All toads are frogs, and so toads are sometimes confused with aquatic frogs. Yet, there are many differences between frogs and toads, and one of them has to do with water.
Toads are born in water which they require as eggs and tadpoles, but once they become toadlets, they live on land. Adult toads need water to survive but only return to freshwater bodies to reproduce during the mating season.
Toads are amphibians, meaning they begin their lives in water and can live on land as adults. But contrary to adult aquatic frogs that spend most of their adult lives in water, toads spend most of their adult lives on land. This is a big difference between toads and other frog species that I will explain in more detail below.
Toads Are Born in Water
Toads are born in water and require pollution-free, freshwater to successfully develop as eggs and tadpoles. Once toads reach the toadlet phase of their development, they leave the water to live on land and only return to water to reproduce once they reach sexual maturity.
Like most frog species, toads lay eggs in water. Toads require freshwater as eggs and tadpoles to successfully develop. As tadpoles, toads breathe and drink through their gills and skin. They have no legs to walk on land, and no lungs to breathe out of water. Therefore, toads generally spend the first 16 weeks of their lives in water (CTNF).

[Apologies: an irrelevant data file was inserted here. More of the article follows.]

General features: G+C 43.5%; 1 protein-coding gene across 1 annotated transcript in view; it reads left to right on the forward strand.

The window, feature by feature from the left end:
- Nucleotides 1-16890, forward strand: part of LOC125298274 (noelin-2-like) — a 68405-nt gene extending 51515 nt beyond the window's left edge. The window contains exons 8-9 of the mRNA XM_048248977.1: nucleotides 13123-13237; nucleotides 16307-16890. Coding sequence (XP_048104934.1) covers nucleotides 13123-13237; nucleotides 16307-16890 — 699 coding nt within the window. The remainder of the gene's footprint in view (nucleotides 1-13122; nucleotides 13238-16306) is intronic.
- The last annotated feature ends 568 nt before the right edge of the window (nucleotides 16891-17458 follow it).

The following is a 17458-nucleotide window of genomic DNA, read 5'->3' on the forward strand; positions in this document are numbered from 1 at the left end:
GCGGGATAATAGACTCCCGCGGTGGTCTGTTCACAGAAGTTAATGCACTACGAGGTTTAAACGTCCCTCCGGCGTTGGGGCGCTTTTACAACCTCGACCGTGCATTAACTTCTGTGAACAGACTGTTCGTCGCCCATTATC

Depending on the species, after about 16 weeks, toads have legs, feet, lungs, strong bones, and their tail has been absorbed by their bodies. They have everything they need to be able to live on land. Once toads reach the toadlet stage of their development, they leave the water and only return once they reach sexual maturity and can reproduce as adult toads a few years later.
Adult Toads Avoid Water
Once toads reach adulthood they live on land and generally avoid being submerged in water. Toads live in grasslands, marshes, near bogs, conservation areas, and forested areas adjacent to bodies of freshwater. They are also commonly found in urban areas such as backyards.
Adult toads spend their days burrowed below ground, hidden under mud, piles of leaves, beneath branches on the ground, and in near damp locations. Toads are commonly observed in people’s yards, fallen in window wells, beneath garbage bags, compost, tarps, plastic objects, or damp plants. Toads are drawn to backyards because of the abundance of bugs, dampness, and refuge.
There were many toads that lived in our yard when I was a kid and I often found them under rocks, branches, and plastic objects on the lawn like my toy slide. Toads enjoy cool, humid locations during the day, but generally avoid direct submersion underwater.
Adult toads are especially active at night when they search for food. They are ambush predators meaning they sit and wait for food to come to them. This is one of the reasons why you will often find toads sitting in well-lit urban areas at night. The lights attract bugs, so toads can easily just sit there and suck them up.